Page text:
A total lunar eclipse will be visible across almost all regions of Russia on December 10.
In Moscow, the Moon will turn red at 4.30 p.m. – so if you have a home telescope, it is finally time to use it.
Viewers in the western United States will have their best views well before dawn – and the farther west, the better. The scene from the Pacific, Australia and parts of Asia will be prime.
Total lunar eclipses are only visible on the night of a full moon. They occur when the Sun, Earth, and Moon are perfectly aligned, with the Earth in the middle.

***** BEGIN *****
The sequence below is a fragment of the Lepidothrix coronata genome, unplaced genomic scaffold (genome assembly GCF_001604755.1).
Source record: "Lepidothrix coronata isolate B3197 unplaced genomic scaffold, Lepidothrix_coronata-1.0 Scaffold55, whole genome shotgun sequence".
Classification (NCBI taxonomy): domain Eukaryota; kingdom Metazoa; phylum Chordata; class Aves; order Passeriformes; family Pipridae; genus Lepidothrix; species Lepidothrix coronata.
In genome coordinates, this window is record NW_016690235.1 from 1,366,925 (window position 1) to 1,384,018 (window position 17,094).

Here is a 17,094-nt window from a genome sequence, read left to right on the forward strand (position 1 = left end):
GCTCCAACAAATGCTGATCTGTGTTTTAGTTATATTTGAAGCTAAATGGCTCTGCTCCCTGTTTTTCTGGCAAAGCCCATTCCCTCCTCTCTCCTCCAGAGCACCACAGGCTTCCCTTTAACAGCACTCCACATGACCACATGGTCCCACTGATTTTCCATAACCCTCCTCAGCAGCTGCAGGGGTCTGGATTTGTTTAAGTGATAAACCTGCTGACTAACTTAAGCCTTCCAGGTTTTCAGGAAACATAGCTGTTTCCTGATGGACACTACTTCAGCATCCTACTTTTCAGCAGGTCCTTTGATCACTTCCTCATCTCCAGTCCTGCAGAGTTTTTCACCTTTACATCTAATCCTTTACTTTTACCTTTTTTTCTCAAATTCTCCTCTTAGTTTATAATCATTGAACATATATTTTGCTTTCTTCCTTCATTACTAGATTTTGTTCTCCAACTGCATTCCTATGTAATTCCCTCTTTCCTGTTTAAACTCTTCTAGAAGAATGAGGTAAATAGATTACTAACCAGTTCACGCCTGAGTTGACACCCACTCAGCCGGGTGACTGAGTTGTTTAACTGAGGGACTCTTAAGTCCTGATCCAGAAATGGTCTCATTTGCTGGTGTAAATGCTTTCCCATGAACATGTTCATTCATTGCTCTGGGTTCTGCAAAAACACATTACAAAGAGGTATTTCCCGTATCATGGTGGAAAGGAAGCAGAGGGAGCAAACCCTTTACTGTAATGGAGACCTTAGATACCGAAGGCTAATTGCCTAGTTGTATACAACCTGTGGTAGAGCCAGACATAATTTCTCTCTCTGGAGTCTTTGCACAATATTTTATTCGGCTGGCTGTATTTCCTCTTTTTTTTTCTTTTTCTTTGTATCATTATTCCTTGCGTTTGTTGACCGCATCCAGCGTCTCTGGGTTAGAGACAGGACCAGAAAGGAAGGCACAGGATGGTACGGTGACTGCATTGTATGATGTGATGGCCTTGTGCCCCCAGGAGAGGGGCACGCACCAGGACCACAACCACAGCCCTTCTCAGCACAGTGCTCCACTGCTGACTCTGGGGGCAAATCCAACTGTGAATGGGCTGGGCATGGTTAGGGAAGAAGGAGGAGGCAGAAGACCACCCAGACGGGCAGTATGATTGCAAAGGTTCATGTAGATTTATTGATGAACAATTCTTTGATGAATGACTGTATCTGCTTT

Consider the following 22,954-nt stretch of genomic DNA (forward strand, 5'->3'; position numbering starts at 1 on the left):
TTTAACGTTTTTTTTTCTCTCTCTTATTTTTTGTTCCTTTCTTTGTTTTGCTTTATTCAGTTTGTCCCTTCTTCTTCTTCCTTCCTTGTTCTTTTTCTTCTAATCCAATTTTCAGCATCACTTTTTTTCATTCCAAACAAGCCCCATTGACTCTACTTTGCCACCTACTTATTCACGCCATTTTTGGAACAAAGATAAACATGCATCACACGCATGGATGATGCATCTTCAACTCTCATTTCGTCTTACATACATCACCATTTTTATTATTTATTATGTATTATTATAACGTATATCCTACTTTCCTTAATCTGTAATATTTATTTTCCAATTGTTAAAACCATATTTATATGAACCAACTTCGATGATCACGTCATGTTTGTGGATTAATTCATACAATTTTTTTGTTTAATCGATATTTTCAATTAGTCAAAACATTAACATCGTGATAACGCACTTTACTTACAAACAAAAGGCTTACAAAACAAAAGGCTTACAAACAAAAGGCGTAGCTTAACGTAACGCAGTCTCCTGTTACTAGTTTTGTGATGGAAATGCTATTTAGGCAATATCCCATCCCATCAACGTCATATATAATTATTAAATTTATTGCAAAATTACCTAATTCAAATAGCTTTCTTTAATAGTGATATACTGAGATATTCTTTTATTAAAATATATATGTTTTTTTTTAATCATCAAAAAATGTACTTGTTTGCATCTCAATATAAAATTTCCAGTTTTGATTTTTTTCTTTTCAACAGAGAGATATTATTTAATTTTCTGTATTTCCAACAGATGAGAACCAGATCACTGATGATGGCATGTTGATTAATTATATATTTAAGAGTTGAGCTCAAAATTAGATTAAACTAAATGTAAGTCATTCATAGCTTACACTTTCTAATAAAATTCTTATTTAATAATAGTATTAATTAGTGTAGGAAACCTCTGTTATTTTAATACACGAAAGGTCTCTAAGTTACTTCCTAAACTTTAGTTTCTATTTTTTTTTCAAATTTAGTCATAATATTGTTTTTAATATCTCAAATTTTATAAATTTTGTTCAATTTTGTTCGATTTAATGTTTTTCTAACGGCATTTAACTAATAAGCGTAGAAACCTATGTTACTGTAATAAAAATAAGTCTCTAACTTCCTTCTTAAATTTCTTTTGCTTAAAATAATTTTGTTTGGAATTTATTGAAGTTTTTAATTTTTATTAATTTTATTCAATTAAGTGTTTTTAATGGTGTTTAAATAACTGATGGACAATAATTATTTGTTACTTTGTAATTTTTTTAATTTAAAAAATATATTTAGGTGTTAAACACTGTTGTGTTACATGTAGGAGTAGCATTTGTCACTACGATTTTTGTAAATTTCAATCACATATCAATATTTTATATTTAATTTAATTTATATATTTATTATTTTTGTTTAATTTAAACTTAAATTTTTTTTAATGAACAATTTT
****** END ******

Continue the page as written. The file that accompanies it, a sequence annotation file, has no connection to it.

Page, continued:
The celestial phenomenon can last for nearly two hours.
The previous total lunar eclipse was in June 2011, with the total phase lasting for 120 minutes.
The next one will appear in 2014. So until then, stargazers will have to settle for partial eclipses.
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